From our vantage, the fee probably will discourage smaller teams from entering but that’s kind of the point. Formula 1 doesn’t want to see any existing teams drop out and has tried to make the sport “fairer” without turning anybody off. It also isn’t all that unique for upper echelon sporting leagues to charge giant fees for the privilege of owning a team. But we’re not certain it’s a wise decision when tons of people seem to be snubbing sports across the board. While we normally harp upon NASCAR’s cratering viewership, F1 has lost nearly 130 million viewers since 2008. Some of this can be chalked up to programming changes as the sport moves toward paid platforms and subscription services, a lack of fans in the stands thanks to COVID-19, or bizarre concessions that have to be made in order to broadcast in China. Regardless of the causes, the general trend for televised sports has been down this year. Way down.

On Sunday, Mercedes F1 chief Toto Wolff agreed that the fee would indeed offer some protection by providing additional franchise value to those already racing. “Obviously it’s in the discretion of the commercial rights holder to decide otherwise if we are less than 10 teams, but I think such franchise value is completely normal,” he said.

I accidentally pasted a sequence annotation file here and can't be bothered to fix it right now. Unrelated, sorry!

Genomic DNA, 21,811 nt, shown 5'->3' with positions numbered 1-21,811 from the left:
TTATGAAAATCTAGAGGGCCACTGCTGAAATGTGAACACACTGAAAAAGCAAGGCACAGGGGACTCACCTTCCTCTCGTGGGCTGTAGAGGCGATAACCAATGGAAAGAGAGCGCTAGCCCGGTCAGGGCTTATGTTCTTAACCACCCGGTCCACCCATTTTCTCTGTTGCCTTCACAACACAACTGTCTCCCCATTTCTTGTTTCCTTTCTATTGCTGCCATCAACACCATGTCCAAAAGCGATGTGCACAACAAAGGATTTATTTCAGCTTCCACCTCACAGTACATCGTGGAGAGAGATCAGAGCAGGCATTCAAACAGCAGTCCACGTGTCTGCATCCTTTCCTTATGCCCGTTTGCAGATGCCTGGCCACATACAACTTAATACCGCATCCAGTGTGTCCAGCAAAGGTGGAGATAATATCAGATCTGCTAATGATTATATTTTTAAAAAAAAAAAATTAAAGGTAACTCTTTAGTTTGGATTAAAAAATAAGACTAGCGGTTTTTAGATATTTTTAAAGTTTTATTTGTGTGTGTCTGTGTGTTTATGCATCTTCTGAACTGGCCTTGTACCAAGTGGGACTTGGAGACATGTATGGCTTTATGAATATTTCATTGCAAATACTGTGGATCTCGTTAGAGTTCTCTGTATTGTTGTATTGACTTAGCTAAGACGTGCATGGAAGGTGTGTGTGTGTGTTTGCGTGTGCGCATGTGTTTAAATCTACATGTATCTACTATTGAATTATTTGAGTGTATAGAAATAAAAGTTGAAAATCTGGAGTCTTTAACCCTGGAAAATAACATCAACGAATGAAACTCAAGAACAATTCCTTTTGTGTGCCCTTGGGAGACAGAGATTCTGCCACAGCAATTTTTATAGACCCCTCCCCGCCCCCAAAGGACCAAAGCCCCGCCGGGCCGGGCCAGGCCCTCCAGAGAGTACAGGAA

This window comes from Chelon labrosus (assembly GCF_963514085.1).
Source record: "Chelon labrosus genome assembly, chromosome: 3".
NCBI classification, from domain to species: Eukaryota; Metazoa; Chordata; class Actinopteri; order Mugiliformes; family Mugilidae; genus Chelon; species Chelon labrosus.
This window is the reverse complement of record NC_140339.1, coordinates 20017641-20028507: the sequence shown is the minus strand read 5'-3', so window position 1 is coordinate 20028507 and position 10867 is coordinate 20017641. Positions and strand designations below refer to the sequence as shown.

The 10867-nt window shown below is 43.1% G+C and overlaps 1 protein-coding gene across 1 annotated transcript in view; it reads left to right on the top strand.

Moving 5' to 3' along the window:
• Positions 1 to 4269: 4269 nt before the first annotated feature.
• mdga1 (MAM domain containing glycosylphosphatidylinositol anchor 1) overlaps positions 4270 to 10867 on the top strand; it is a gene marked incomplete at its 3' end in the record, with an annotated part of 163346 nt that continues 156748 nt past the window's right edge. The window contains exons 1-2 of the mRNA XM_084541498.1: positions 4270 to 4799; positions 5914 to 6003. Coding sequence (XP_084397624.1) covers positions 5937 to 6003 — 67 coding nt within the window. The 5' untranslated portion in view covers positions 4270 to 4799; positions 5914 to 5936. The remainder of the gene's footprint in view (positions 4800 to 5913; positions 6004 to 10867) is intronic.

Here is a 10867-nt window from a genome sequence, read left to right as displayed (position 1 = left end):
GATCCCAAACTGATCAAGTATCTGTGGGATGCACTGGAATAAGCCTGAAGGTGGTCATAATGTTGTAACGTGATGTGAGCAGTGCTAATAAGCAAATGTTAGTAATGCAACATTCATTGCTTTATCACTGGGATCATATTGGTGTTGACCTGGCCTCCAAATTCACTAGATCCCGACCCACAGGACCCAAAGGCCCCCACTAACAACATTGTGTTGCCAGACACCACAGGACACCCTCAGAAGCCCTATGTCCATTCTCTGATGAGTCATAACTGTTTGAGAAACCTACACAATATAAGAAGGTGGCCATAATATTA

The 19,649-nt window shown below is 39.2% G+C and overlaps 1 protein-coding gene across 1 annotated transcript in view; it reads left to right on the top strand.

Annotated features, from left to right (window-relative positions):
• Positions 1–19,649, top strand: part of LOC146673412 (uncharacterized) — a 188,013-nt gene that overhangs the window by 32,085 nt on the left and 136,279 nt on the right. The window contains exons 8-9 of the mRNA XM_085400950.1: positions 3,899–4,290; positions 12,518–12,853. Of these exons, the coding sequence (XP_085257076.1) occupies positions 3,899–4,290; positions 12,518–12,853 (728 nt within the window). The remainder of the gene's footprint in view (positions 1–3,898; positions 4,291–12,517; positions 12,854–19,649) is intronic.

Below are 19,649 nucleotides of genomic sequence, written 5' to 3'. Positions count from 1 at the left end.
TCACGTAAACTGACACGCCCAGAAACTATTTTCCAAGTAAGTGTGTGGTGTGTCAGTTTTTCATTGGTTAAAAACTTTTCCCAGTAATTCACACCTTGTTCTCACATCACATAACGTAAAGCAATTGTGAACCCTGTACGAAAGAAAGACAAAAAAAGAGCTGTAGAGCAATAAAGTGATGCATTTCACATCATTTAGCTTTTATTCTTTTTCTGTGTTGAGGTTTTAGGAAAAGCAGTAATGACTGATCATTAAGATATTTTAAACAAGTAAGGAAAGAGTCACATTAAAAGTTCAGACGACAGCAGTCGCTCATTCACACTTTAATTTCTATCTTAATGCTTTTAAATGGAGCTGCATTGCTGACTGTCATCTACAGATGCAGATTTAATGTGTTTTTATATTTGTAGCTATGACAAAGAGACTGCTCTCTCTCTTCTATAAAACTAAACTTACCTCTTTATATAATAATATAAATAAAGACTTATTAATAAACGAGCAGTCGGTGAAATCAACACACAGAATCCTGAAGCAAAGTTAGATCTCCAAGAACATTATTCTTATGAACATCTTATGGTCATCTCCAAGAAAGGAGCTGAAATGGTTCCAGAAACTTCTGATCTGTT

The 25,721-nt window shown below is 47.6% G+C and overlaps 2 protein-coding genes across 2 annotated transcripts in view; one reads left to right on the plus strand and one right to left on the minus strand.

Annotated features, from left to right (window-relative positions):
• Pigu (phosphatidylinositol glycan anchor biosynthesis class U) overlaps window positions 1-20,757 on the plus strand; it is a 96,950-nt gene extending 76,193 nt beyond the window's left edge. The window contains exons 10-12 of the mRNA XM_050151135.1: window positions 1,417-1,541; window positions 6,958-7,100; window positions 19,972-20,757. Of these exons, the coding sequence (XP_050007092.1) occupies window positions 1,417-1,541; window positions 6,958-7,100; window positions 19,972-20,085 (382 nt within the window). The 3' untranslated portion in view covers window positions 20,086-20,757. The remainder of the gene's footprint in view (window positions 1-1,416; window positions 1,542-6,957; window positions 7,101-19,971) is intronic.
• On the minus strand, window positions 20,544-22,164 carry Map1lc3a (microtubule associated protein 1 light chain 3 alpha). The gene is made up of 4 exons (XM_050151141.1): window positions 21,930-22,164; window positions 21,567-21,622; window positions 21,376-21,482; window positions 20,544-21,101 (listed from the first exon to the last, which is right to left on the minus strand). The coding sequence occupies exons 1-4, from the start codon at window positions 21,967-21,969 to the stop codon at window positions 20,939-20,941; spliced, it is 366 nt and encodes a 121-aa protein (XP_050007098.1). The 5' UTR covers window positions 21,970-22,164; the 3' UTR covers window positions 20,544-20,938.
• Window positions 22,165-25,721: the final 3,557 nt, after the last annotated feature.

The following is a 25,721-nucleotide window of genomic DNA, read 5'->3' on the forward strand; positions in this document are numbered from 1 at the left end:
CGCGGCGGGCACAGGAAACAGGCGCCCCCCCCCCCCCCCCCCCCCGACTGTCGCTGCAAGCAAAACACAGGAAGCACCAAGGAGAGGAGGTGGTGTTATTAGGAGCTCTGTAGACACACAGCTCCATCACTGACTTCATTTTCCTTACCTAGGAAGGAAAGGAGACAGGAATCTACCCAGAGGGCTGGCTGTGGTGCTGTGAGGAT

“It should be limited to 10 teams. It is something special, to have an entry into Formula 1 … That is valid for most of the professional sports leagues.”

Ironically, Wolff also had to downplay rumors that partner INEOS (a multinational chemical company) was considering buying out Daimler to obtain a majority share of the Mercedes-AMG Petronas F1 team this week. He said the partnership was invaluable to the team but that INEOS wasn’t interested in taking control. Though they probably could or even start their own team since it has that “something special” required to enter into the big leagues — $83 billion worth, by revenue.

[Image: FIA]

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18 Comments on “New F1 Teams Have To Pay $200 Million Under Latest Agreement...”

  • avatar

    I guess they really don’t want anymore teams.

    • 0 avatar

      More importantly they apparently trying to keep current teams from leaving. Indy Car is looking better and better every day. F1 viewers are down because you can almost guarantee Lewis is going to win every race. F1 is not competitive. It is a soap opera based on technical rules interruption. I find it interesting and watch the races, but its not fun or entertaining to watch, more like chess that just happens to evolve extremely fast cars.

      • 0 avatar
        Matt Posky

        Extremely good assessment and sums up why F1 has gotten to be a literal chore to watch.

        • 0 avatar
          Steve Biro

          Agreed. I’ve been an F1 fan since the 1960’s and I honestly don’t think it will exist a decade from now without big, big changes.